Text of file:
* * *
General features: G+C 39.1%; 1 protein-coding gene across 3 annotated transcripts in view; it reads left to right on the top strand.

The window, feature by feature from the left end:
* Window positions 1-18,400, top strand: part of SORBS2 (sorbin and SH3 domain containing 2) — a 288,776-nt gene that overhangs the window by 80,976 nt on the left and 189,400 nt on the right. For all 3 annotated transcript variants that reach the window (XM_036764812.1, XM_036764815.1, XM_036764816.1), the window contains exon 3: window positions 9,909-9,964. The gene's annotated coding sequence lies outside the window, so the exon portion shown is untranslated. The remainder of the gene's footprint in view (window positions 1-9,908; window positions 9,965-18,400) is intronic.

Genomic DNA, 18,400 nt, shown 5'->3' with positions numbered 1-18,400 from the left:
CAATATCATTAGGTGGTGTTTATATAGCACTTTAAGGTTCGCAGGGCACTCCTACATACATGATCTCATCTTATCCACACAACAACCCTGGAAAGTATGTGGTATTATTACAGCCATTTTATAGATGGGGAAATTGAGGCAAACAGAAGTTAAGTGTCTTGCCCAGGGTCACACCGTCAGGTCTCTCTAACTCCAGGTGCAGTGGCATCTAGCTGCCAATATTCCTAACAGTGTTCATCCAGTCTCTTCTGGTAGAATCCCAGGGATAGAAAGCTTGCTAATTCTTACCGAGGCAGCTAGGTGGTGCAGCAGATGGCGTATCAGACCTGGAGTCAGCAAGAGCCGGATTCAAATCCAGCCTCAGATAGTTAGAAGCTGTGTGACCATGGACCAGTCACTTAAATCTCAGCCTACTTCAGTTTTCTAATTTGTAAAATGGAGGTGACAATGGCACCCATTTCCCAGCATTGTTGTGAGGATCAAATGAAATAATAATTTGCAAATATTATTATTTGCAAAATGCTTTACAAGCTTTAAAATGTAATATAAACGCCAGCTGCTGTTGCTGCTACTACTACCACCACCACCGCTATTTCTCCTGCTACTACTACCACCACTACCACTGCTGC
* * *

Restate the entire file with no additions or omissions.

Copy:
General features: G+C 39.1%; 1 protein-coding gene across 3 annotated transcripts in view; it reads left to right on the top strand.

The window, feature by feature from the left end:
* Window positions 1-18,400, top strand: part of SORBS2 (sorbin and SH3 domain containing 2) — a 288,776-nt gene that overhangs the window by 80,976 nt on the left and 189,400 nt on the right. For all 3 annotated transcript variants that reach the window (XM_036764812.1, XM_036764815.1, XM_036764816.1), the window contains exon 3: window positions 9,909-9,964. The gene's annotated coding sequence lies outside the window, so the exon portion shown is untranslated. The remainder of the gene's footprint in view (window positions 1-9,908; window positions 9,965-18,400) is intronic.

Genomic DNA, 18,400 nt, shown 5'->3' with positions numbered 1-18,400 from the left:
CAATATCATTAGGTGGTGTTTATATAGCACTTTAAGGTTCGCAGGGCACTCCTACATACATGATCTCATCTTATCCACACAACAACCCTGGAAAGTATGTGGTATTATTACAGCCATTTTATAGATGGGGAAATTGAGGCAAACAGAAGTTAAGTGTCTTGCCCAGGGTCACACCGTCAGGTCTCTCTAACTCCAGGTGCAGTGGCATCTAGCTGCCAATATTCCTAACAGTGTTCATCCAGTCTCTTCTGGTAGAATCCCAGGGATAGAAAGCTTGCTAATTCTTACCGAGGCAGCTAGGTGGTGCAGCAGATGGCGTATCAGACCTGGAGTCAGCAAGAGCCGGATTCAAATCCAGCCTCAGATAGTTAGAAGCTGTGTGACCATGGACCAGTCACTTAAATCTCAGCCTACTTCAGTTTTCTAATTTGTAAAATGGAGGTGACAATGGCACCCATTTCCCAGCATTGTTGTGAGGATCAAATGAAATAATAATTTGCAAATATTATTATTTGCAAAATGCTTTACAAGCTTTAAAATGTAATATAAACGCCAGCTGCTGTTGCTGCTACTACTACCACCACCACCGCTATTTCTCCTGCTACTACTACCACCACTACCACTGCTGC